• Consider: "Do I have control over this problem? Are there steps that I can take right now to resolve or alleviate it?"
  • If the answer to both questions is "no," imagine draping the problem on a coat hanger and leaving it outside your door so that you can return to your current activities without distractions.

Keeping the Passion Alive

By regularly employing these strategies, it's possible to develop a more consistently positive and productive outlook on teaching. Together with two other components for battling burnout (we've written previously written about choosing healthy nutrition and incorporating regular exercise into your routine), becoming more optimistic supports a healthier, happier body and brain and can help rejuvenate and maintain your passion for teaching.

For further reading:

  • Conyers, M., & Wilson, D. (2015). Positively Smarter: Science and Strategies for Increasing Happiness, Achievement, and Well-Being. West Sussex, UK: Wiley Blackwell.
Was this useful? (2)
Brain-Friendly Strategies for Battling Burnout
Teachers deserve access to the science and strategies for supporting well-being and battling burnout through the synergy of healthy nutrition, regular exercise, and positive thinking.

Dr. Donna Wilson and Dr. Marcus Conyers

Authors of Teaching Students to Drive Their Brains, Positively Smarter, Smarter Teacher Leadership, Professional Developers, & Co-Developers of Graduate Programs Applying Mind, Brain, and Education Science
In This Series
Teachers deserve access to the science and strategies for supporting well-being and battling burnout through the synergy of healthy nutrition, regular exercise, and positive thinking.

Comments (5) Follow Subscribe to comments via RSS

Conversations on Edutopia (5) Sign in or register to comment

Sarah R's picture

All of the 5 points outlined in this post are spot on. This post made me realize that I do not self-reflect enough in a positive manner. I usually self-reflect when I am struggling with something and need to re-evaluate. This post kind of goes with the thought that you need to rid yourself of negative energy and people.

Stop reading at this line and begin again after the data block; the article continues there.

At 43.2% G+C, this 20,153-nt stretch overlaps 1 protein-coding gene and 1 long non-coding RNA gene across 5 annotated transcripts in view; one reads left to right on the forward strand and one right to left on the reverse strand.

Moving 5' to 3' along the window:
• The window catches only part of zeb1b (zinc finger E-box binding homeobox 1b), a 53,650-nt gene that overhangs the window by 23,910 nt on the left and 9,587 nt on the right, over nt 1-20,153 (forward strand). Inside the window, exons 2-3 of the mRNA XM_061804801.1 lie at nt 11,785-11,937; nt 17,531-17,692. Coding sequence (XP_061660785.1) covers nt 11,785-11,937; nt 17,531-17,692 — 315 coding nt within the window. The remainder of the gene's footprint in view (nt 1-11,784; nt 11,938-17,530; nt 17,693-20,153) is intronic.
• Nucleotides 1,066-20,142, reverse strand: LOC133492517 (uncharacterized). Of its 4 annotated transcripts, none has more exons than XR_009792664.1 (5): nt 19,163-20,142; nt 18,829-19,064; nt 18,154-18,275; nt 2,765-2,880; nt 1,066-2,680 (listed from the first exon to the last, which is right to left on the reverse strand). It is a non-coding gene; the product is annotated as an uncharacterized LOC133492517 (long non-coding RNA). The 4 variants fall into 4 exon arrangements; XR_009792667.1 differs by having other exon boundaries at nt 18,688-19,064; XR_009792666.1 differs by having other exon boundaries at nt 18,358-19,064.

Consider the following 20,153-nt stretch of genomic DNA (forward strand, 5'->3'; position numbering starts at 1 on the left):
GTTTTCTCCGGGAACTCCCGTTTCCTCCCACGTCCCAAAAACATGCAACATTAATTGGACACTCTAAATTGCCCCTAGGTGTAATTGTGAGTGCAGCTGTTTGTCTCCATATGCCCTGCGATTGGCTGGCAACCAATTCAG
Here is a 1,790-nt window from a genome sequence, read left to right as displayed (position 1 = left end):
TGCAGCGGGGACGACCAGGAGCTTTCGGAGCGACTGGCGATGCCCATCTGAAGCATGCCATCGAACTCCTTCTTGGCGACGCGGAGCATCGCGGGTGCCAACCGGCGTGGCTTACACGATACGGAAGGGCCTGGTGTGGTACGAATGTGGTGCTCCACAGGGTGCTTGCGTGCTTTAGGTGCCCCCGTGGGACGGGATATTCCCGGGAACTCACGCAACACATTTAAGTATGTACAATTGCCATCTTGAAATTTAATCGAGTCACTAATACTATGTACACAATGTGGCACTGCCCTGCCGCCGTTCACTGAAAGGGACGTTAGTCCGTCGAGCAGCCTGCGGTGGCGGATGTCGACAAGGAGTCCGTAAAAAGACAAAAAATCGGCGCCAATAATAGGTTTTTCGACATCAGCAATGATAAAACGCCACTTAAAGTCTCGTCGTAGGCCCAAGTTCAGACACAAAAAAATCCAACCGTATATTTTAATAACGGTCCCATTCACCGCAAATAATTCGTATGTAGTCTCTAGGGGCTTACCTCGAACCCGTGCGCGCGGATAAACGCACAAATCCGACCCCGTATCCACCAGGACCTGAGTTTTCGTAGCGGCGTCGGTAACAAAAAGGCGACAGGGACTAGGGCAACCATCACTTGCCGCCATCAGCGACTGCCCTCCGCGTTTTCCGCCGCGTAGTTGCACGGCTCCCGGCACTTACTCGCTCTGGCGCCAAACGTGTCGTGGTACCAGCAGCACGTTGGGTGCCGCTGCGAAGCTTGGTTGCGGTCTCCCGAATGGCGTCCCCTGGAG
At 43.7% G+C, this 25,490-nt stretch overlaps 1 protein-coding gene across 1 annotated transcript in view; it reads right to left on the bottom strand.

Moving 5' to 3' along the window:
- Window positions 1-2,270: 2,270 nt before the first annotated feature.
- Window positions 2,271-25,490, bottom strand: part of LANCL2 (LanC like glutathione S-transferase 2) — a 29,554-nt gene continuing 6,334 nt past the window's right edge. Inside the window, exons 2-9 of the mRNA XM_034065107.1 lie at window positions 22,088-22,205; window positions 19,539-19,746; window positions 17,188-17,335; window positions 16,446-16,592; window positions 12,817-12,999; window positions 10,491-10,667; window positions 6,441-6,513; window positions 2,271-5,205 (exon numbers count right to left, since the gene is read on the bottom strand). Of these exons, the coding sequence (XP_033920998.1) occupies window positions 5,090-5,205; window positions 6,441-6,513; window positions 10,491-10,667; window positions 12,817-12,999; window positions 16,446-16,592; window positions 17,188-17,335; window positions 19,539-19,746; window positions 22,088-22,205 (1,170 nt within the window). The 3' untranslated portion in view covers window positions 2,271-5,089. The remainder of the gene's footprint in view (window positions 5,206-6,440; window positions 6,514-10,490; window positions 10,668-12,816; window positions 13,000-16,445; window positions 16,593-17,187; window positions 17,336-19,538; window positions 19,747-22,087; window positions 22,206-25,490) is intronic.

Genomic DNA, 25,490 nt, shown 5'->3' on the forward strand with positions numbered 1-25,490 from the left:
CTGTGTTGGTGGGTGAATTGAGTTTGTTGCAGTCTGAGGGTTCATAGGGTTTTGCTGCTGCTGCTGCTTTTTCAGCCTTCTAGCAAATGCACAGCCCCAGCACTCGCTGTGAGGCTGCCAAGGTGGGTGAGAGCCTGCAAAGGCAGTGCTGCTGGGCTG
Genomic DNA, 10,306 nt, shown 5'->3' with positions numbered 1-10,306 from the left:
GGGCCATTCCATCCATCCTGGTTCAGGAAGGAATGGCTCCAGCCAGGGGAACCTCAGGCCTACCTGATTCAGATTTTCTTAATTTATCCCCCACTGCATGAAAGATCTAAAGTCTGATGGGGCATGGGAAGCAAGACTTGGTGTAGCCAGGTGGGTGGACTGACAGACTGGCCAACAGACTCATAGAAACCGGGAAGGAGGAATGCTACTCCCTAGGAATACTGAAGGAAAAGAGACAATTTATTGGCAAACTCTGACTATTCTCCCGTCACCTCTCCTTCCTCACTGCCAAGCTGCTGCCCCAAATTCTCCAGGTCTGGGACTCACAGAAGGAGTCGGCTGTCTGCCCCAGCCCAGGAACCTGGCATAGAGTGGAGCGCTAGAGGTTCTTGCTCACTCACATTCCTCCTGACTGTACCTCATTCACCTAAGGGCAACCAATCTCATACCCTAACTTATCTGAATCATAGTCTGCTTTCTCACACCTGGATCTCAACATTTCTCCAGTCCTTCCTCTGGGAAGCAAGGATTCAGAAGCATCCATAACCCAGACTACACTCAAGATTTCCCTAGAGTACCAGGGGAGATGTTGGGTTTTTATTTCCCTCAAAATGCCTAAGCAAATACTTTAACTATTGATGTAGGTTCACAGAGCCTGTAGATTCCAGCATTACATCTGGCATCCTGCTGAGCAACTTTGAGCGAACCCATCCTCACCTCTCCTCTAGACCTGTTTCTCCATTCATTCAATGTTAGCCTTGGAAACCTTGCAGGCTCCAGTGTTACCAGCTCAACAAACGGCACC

MsMarshallCMS's picture
MsMarshallCMS
Middle School Teacher

I don't know what it is about March; the impending doom of standardized testing, the clock running out on a school year with so much left to teach, or too much time without sunshine after a long winter. The problem with all of these thoughts is that they are past thoughts and future thoughts.
I wrote a post about this on my blog this week as part of my #MarchMindfulness challenge. There is a great activity to try on cognitive diffusion. Try it here: http://www.middleschoolmind.com/the-teachers-blog/marchmindfulness

Donna Wilson, Ph.D.'s picture
Donna Wilson, Ph.D.
Author of Positively Smarter, Smarter Teacher Leadership, Developer of Graduate Programs in Brain-Based Teaching, and Professional Developer

Dear Sarah,

I'm delighted that the five strategies were 'right on' to support you and that you have discovered something very powerful about yourself. All the best on your journey of well-being!

Sincerely, Donna

Francisco Vazquez's picture
Francisco Vazquez
School Counselor at international school in China

Great tips! About the last tip, it is true that sometimes teachers feel overwhelmed, not only because of schol issues, but also due to outside factors. I am working in a international school in China, a country with many cultural differences, and we foreign teachers are permanently under this cultural stress. For me it is fine since I have been already more than 6 years but I can see how hard sometimes can be for other colleagues. Some of them can even pass through some depression periods, they can feel irritable and it can affect their work. In this case it is also necessary to address these kind of problems related to be a foreigner in China or any other country.

Donna Wilson, Ph.D.'s picture
Donna Wilson, Ph.D.
Author of Positively Smarter, Smarter Teacher Leadership, Developer of Graduate Programs in Brain-Based Teaching, and Professional Developer

Hi Francisco,

Thank you for bringing up this issue. It is good that you and your colleagues recognize symptoms of sadness or depression due to cultural differences. Forming a community of like minded people who work with a professional when necessary could be helpful for your colleagues when they suffer.

All the best to you and your colleagues!

Sincerely,

Donna Wilson

Sign in to comment. Not a member? Register.